Pakistan Troops Fight Taliban After US Drone Crash

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BBC News

Pakistan Troops Fight Taliban After US Drone Crash

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A US Predator unmanned drone armed with a missile setting off from its hangar at Bagram air base in Afghanistan. An unmanned United States drone has crashed in Pakistan's lawless northwestern tribal district after suffering a technical fault (photo: AFP)

Pakistani troops have battled Taliban fighters for the debris of a US unmanned drone which crashed in a north-western tribal area.

It was not clear whether the unmanned drone had come down because of Taliban fire or due to a technical fault.

The US does not comment on its drone missile programme, which is designed to target insurgents in the area.

It was the second drone crash in a month in Pakistan, although such incidents are rare.

The drone crashed on Saturday night close to Jangara village in South Waziristan, which lies close to the Afghan border.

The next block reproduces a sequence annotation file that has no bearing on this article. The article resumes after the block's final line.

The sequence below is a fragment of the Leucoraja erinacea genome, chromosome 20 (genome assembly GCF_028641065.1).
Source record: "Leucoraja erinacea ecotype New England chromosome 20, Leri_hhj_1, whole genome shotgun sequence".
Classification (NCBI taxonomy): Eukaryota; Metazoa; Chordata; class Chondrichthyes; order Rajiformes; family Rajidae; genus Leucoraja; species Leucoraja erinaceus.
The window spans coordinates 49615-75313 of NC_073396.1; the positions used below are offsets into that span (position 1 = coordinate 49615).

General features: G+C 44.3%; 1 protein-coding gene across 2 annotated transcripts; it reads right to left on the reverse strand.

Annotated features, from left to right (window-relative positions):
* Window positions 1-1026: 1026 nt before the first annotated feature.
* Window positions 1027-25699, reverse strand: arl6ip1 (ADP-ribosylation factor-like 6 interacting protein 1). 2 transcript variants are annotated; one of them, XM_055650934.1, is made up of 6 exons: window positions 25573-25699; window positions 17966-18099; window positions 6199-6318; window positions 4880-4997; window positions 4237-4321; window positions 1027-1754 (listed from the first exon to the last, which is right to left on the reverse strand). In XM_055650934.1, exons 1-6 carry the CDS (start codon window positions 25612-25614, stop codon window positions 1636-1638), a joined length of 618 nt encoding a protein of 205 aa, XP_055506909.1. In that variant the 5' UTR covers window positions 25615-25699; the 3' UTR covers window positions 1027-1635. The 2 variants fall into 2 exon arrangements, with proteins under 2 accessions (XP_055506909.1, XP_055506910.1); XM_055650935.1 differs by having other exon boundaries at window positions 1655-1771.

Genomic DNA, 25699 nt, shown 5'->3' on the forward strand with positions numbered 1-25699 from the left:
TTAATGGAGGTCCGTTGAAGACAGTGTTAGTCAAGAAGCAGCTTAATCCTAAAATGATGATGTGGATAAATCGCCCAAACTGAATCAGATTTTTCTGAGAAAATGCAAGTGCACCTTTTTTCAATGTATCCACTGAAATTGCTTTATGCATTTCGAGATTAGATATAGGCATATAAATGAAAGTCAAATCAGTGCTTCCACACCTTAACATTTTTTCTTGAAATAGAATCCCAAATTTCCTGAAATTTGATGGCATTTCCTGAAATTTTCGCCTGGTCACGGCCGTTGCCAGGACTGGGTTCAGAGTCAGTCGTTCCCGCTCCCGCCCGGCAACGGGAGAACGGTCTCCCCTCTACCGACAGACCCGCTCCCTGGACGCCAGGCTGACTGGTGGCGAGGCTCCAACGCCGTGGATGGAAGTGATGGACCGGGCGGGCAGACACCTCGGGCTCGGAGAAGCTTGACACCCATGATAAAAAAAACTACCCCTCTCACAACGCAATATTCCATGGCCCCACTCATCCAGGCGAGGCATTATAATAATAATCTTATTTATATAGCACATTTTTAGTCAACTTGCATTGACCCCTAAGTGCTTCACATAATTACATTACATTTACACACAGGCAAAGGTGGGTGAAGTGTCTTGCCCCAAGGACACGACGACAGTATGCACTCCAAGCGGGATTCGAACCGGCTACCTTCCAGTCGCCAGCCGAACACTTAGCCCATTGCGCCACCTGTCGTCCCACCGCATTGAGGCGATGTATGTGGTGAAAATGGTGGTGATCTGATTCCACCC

'Two killed'

The Taliban said they had shot down the unmanned aircraft, but local security officials told AFP news agency it was a result of technical problems.

The debris was first taken by the Taliban, but Pakistani troops were later sent to seize it back, security sources said.

At least two militants were killed in the ensuing firefight, while one soldier was wounded, security sources told Reuters.

North and South Waziristan are regularly targeted by drone missiles.

The US says the region provides sanctuary to al-Qaeda and Taliban insurgents who are involved in attacks on Nato forces in Afghanistan.

Drone attacks have escalated in the region since President Barack Obama took office in 2008. More than 100 raids were reported in the area last year.

The US does not routinely confirm drone operations, but analysts say only American forces have the capacity to deploy such aircraft in the region.

Pakistan publicly criticises drone attacks, saying they kill innocent civilians and fuel support for militants. But observers say the authorities privately condone the strikes, although there have been recent signs that they want to limit the scope of such attacks.

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